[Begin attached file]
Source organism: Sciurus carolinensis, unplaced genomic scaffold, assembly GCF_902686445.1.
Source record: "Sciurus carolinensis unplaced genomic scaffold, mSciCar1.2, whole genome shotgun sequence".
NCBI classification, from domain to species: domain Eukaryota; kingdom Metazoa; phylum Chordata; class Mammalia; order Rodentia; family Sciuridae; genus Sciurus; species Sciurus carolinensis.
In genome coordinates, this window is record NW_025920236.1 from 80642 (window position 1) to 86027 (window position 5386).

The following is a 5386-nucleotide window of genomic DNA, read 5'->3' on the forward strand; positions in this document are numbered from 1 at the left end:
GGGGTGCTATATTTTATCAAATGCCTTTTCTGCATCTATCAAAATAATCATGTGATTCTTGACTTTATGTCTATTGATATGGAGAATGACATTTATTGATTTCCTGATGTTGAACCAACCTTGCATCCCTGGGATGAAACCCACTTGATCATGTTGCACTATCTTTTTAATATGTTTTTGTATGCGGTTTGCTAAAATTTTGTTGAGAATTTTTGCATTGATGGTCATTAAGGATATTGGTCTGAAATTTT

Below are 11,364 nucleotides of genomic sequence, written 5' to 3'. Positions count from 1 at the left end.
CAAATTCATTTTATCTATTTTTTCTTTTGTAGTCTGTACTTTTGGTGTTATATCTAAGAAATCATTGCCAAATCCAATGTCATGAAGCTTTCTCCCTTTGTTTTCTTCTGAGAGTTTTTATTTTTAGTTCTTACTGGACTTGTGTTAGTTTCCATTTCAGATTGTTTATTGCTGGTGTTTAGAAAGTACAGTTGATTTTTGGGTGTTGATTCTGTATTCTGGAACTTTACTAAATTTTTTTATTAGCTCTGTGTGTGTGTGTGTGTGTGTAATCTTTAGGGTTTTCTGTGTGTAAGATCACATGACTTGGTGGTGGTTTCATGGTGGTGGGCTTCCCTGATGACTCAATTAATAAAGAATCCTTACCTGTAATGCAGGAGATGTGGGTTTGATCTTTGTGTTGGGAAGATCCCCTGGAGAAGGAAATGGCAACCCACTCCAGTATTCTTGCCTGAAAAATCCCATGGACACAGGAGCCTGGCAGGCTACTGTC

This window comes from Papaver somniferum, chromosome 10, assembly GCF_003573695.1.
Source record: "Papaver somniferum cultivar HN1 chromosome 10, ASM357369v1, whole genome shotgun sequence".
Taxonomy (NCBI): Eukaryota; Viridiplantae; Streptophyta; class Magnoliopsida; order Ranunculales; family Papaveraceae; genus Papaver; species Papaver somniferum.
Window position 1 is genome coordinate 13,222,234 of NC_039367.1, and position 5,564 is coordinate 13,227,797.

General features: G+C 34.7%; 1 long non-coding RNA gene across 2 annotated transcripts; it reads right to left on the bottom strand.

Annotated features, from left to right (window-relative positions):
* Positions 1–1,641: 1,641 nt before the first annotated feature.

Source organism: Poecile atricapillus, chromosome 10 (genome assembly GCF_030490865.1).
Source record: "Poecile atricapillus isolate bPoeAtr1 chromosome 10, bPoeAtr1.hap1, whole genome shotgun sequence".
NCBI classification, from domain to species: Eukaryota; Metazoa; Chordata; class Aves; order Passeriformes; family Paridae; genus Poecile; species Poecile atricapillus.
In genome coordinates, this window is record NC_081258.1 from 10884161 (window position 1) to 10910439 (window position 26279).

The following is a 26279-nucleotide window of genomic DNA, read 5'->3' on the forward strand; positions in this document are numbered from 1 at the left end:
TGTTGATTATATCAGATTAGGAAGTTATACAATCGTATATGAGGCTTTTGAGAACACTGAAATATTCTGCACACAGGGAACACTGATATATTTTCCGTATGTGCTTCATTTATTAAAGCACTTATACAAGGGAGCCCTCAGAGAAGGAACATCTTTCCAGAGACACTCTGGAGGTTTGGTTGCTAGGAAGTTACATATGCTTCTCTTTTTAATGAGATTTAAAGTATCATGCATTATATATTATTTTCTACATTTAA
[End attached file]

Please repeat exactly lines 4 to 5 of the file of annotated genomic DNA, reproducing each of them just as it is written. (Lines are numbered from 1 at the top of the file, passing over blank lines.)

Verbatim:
In genome coordinates, this window is record NW_025920236.1 from 80642 (window position 1) to 86027 (window position 5386).

The following is a 5386-nucleotide window of genomic DNA, read 5'->3' on the forward strand; positions in this document are numbered from 1 at the left end: